how it all began.

In 2003, Jon and Kim Heslop relocated from the Hunter Valley in New South Wales to the green sanctuary of Mt Tamborine in the Gold Coast Hinterlands. The following year saw the inaugural vintage of our wines, and so marked the birth of ‘Witches Falls Winery’. 

Now one of Queensland’s largest wine producers, all Witches Falls’ products are made on-site, allowing us to closely monitor every step of the wine-making process. Innovation, a meticulous attention to detail, and a respect for traditional practises are combined in careful balance to make up the Witches Falls philosophy.

The team, led by chief winemaker Jon, have exceptional skills and a wealth of experience. Collectively, our team brings knowledge and experience from several Australian wine regions, as well as Burgundy, the Napa Valley, and Marlborough in New Zealand.

Our wine-making process maintains many traditional techniques, utilising these methods in combination with modern, state-of-the-art procedures to produce unique wines of quality, character, and consistency.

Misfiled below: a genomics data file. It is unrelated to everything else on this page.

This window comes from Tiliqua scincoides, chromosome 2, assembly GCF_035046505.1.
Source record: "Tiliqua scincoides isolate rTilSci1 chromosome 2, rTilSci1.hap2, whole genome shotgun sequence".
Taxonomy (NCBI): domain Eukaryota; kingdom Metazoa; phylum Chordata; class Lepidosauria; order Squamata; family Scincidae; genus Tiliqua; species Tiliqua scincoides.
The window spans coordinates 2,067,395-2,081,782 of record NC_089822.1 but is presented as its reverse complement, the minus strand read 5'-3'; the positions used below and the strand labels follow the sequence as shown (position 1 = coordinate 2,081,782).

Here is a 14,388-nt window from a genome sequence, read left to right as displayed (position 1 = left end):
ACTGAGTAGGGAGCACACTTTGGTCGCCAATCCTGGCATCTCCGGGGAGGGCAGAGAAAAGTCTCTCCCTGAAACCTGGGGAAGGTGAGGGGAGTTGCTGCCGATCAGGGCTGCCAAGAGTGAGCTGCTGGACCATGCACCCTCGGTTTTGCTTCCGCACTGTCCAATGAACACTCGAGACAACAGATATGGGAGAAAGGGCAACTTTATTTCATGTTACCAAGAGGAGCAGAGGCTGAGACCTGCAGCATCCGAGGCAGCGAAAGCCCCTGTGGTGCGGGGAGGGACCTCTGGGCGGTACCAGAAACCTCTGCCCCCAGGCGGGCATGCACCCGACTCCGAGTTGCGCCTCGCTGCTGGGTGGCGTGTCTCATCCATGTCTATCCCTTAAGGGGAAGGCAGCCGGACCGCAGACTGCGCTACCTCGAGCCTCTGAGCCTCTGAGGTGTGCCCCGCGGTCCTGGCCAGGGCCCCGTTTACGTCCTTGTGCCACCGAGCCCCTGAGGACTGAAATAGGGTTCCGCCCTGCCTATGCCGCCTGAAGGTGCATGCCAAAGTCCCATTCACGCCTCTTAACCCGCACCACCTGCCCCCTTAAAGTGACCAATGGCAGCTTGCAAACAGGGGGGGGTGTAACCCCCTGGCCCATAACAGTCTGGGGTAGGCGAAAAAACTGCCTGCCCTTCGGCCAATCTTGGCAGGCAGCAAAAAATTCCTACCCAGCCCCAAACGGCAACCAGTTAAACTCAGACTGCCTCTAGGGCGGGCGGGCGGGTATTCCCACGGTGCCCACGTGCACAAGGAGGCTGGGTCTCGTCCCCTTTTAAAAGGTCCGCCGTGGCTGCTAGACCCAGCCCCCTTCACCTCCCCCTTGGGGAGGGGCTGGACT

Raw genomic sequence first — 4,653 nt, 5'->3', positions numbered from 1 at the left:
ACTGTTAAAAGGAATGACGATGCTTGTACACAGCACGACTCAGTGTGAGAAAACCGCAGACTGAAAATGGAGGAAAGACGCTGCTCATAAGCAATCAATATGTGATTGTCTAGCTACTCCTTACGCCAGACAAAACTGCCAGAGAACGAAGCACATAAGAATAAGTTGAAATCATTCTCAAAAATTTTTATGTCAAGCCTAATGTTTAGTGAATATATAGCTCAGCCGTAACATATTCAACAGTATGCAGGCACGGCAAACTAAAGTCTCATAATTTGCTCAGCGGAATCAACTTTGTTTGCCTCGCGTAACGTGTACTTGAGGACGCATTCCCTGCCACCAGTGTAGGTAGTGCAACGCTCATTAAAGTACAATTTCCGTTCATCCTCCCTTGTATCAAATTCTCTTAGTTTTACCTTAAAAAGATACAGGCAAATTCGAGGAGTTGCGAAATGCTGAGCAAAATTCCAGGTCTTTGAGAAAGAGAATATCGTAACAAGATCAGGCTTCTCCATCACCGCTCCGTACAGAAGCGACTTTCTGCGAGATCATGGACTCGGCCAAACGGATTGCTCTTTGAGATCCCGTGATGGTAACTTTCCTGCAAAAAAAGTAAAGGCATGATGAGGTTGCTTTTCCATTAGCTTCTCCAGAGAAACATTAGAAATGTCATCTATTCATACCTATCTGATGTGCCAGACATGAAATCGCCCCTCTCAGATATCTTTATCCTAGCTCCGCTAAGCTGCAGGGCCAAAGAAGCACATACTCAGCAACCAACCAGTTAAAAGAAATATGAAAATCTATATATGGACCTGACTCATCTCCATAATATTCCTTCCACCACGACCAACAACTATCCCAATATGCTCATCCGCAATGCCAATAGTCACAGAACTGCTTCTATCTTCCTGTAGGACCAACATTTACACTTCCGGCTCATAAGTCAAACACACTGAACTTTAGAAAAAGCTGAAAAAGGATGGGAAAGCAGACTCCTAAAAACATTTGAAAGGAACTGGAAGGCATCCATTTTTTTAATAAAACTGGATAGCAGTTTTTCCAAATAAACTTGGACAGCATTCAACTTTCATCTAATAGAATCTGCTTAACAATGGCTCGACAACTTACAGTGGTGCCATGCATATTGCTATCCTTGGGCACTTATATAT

Our business continues to grow and develop with each coming year, as does our wonderful crew. We’re lucky enough to play host to a ‘golden’ team, where each and every member brings something unique and valuable to the table.

From art and graphic design to photography and paramedical science, we’ve certainly got all our bases covered! Having such a cherished sense of community within the staff here at Witches is of utmost importance, as it has such a tangible translation upon the impression left with each and every visitor to our Cellar Door.

legend of the falls.

Tamborine Mountain National Park is home to the original Witches Falls, and is the third of its kind in Australia. The name Witches Falls originates with the children of Tamborine Mountain, who thought the forest branches looked like witches' brooms as they walked home at dusk.

the granite belt.

A hidden gem within Australia’s wine industry, the Granite Belt plays host to Witches Falls’ diverse fruit supply.

As its vineyards are among the highest in the country (800 - 1020 metres above sea level), the Granite Belt is actually considered a cool climate. The region takes its name from the free-draining granitic soils which, in combination with their high altitude, create a climate perfectly suited to growing grapes. Viticulturally, the Granite Belt offers similar growing conditions to the Northern Rhone in France.